Arthur Ashe vs. the Amateurs
How local surgeon Robert Nirschl's videotapes of pro players and club leagues at Washington Golf and Country Club led to a pioneering treatment for tennis elbow.
In 1965, he got a job at Georgetown University Medical Center and moved his family to the D.C. area.
Five years later he was analyzing his own tennis film footage and dissecting the elbows of cadavers, in part to understand his own aches and pains. Though he had pioneered groundbreaking surgeries—in 1967 he was one of the first in the world to publish a patella-bone technique for ACL reconstruction of the knee—he concluded that surgery should be a last resort for fixing “tennis elbow,” a condition in which muscles and tendons become damaged due to repetitive movements and overuse.
“Tennis players strengthen the front part of their shoulder but weaken the back part,” Nirschl explains. “The imposed demands of the sport create muscle imbalances which invite injury.”
And in most cases, that injury can be fixed by avoiding overuse while rebuilding those weakened muscle groups via supplemental workouts and physical therapy. “The body changes based on the sport,” he says. “So, you need to change with it.”
Nirschl’s unorthodox methods weren’t accepted by the medical community right away. “In 1974, I’m in the parking lot of [Virginia Hospital Center, then known as Arlington Hospital],” he recalls, “and a couple of doctors come up to me to tell me my [ideas] were all hokum and that I knew nothing.”
But in the years that followed, he would go on to treat professional athletes of every ilk, from tennis stars and MLB pitchers to NFL quarterbacks. For 35 years he served as the team doctor for Bishop O’Connell High School (all of his kids went there) and, in 1981, he was appointed to the President’s Council on Physical Fitness and Sports. He remembers meeting Ronald Reagan. “It was all about encouraging proper fitness in the schools.”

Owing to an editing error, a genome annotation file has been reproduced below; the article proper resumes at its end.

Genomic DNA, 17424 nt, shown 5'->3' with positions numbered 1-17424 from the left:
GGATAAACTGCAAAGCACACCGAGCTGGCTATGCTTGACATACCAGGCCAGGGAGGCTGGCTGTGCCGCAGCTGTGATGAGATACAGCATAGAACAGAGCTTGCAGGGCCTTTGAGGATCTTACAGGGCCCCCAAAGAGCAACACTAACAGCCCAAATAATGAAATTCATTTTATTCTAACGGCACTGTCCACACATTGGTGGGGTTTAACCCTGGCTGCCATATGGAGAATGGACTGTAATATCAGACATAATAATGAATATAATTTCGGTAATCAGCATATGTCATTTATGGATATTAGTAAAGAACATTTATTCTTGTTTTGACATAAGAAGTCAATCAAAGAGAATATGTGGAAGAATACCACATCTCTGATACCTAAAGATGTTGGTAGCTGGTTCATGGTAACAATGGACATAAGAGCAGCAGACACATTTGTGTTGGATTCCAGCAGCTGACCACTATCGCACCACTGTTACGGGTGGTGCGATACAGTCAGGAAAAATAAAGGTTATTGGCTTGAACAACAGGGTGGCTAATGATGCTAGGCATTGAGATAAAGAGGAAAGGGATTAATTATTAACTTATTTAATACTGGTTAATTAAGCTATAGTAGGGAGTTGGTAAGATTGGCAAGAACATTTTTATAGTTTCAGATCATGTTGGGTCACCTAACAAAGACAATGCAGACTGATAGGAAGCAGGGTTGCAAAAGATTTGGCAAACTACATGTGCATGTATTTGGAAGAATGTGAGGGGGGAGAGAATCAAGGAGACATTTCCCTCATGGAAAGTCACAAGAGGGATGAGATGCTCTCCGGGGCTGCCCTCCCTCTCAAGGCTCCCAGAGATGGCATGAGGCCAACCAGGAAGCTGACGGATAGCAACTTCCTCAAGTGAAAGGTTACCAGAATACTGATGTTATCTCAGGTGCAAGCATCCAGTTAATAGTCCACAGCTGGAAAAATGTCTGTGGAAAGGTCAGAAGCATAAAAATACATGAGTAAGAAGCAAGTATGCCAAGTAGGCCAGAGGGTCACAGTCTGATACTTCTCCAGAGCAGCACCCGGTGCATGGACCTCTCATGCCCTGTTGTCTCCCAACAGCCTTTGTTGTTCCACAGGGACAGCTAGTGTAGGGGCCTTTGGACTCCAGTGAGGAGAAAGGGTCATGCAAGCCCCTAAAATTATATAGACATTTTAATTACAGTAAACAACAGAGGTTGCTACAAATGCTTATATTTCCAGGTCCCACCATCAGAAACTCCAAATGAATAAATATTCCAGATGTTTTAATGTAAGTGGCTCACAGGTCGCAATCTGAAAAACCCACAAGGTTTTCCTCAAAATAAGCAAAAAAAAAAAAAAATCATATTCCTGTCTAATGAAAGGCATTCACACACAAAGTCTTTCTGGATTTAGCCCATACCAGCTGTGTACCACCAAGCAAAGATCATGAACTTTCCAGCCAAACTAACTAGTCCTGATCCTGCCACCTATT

Today, Nirschl continues to consult with patients out of his practice at Virginia Hospital Center. He and Mary Ann, his wife of 61 years, still live in the McLean house they bought in 1970. They have three children, 11 grandchildren (several of whom have gone into medicine) and two great-grandchildren. “I’m so proud of them,” he says.
Another point of pride? Having helped countless patients realize that complicated, stressful and expensive surgery is not necessarily the answer to every sports injury. To this day, he says, patients still come into his office thinking that they need an operation. “I talk about 50 percent of folks out of surgery,” he says. “They save money and get a good result.”
Matt Blitz is a local journalist who writes for various national and regional publications. He lives on Columbia Pike with his wife and cat.